The co-simulation algorithm and interface enables digital twin components from different OEMs or other providers to be connected in one simulation, as long as they all follow the OSP model specification. The key idea here is, as outlined above, that these digital twin components contain both physics models and control system software. We can also add pure SW systems such as a monitoring and control system, and pure simulation models such as e.g. a hull model and environmental loads. Finally, the OSP LibCosim includes a remote interface, enabling distributed execution of models. That is, some models may be executed on a different hardware or cloud solution, and connected using the remote interface.
In this architecture, since we no longer rely on the control system hardware, digital twin components from different OEMs can be connected and integrated without shipping equipment around the world. The simulation can in principle be run anywhere with sufficient computing power: on a regular PC, on a local server park, or in the cloud.
Additional benefits are e.g. that time potentially can be accelerated in simulation, meaning test cases can be run faster, and that simulations can be parallelized and orchestrated to further increase test efficiency.
Overarching idea: virtualize the system lifecycle
The overaching ambition of the OSP initiative is to enable a virtualization of the working processes with complex systems and software, leading to new working processes and reduced risk. The lower part of Figure 8 shows the typical timeline for traditional ship design, construction and operation:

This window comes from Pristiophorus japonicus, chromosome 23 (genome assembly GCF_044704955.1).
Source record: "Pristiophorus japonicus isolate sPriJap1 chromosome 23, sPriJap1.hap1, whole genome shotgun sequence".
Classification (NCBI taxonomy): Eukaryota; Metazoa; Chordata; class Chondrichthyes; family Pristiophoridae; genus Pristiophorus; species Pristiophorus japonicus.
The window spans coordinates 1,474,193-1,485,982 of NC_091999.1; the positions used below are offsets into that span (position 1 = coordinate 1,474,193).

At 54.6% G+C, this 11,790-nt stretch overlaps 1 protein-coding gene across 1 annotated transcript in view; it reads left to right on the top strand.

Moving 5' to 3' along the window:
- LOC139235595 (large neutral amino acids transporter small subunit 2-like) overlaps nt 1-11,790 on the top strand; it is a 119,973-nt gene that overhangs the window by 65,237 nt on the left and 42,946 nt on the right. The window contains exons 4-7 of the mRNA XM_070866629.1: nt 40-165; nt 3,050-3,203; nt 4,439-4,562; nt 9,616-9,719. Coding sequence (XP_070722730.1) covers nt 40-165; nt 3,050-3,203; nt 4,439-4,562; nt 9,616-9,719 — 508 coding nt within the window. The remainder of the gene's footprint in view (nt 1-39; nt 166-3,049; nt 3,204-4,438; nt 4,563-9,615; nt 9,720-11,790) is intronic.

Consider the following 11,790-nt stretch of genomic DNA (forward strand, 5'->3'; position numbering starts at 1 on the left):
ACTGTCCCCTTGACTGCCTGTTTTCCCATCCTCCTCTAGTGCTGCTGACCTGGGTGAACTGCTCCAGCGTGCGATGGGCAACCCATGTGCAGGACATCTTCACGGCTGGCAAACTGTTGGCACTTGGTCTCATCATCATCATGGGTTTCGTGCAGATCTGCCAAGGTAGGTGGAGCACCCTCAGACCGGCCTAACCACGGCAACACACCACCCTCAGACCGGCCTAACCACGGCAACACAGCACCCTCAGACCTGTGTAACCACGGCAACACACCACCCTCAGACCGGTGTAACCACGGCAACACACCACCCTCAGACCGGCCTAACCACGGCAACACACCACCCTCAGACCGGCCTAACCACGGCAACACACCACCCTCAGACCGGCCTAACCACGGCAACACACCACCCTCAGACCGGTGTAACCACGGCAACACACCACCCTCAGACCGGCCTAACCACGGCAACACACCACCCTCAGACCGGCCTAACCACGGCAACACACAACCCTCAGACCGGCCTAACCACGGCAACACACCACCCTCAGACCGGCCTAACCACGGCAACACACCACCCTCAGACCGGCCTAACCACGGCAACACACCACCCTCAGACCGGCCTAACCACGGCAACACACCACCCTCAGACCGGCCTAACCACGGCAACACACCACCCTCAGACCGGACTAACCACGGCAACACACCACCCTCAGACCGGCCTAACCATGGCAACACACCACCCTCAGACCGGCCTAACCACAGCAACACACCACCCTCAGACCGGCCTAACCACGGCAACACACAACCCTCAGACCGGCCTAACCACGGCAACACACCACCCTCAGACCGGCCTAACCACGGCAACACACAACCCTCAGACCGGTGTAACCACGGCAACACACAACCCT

- Design is typically done using static, simplified tools and considerations, not accounting for system dynamics and integration
- Equipment and systems from all OEMs and sub-suppliers are delivered to the yard after going through some simple Factory Acceptance Tests (FAT)
- At the very end of the construction phase, when all equipment and systems have been mounted, powered and connected, commissioning, system integration and testing can commence – in practice this is often right on the critical timeline before the vessel is being delivered.
- The vessel then goes into operation, with its systems having been subject to a very limited set of tests and scenarios, both due to time constraints and feasibility of testing.
The upper part of Figure 8 shows how the OSP enables the industry to “shift left” – that is, move systems related activities to the digital twin, enabling them to happen earlier and support the physical builiding process:
- Use proper dynamic models and simulations to improve system designs and lay the ground for as “systems digital twin”, which encapsulates system dynamics and software behaviour
- When the design has been frozen and OEMs selected, they can deliver digital twin (virtual) components and systems to the systems digital twin, where virtual system integration, commissioning and testing can happen long before the physical vessel is built.
- With the systems digital twin established and commissioned, it can be used to support the physical integration and commissioning process onboard the real vessel, both for troubleshooting and to increase the test scope. But most importantly, most of the verification can be done independently of the critical construction timeline, saving time and reducing risk both during commissioning and sea trials.
- The same systems digital twin can now follow the real twin into operation, enabling a range of use cases supporting the operation of the real asset, such as change management and training.
- For example, if one OEM needs to update/patch their control software, this can be done on the systems digital twin first, verifying functionality and performance, and checking for any unintended consequences towards the other ship systems, before the update is rolled out on the physical ship.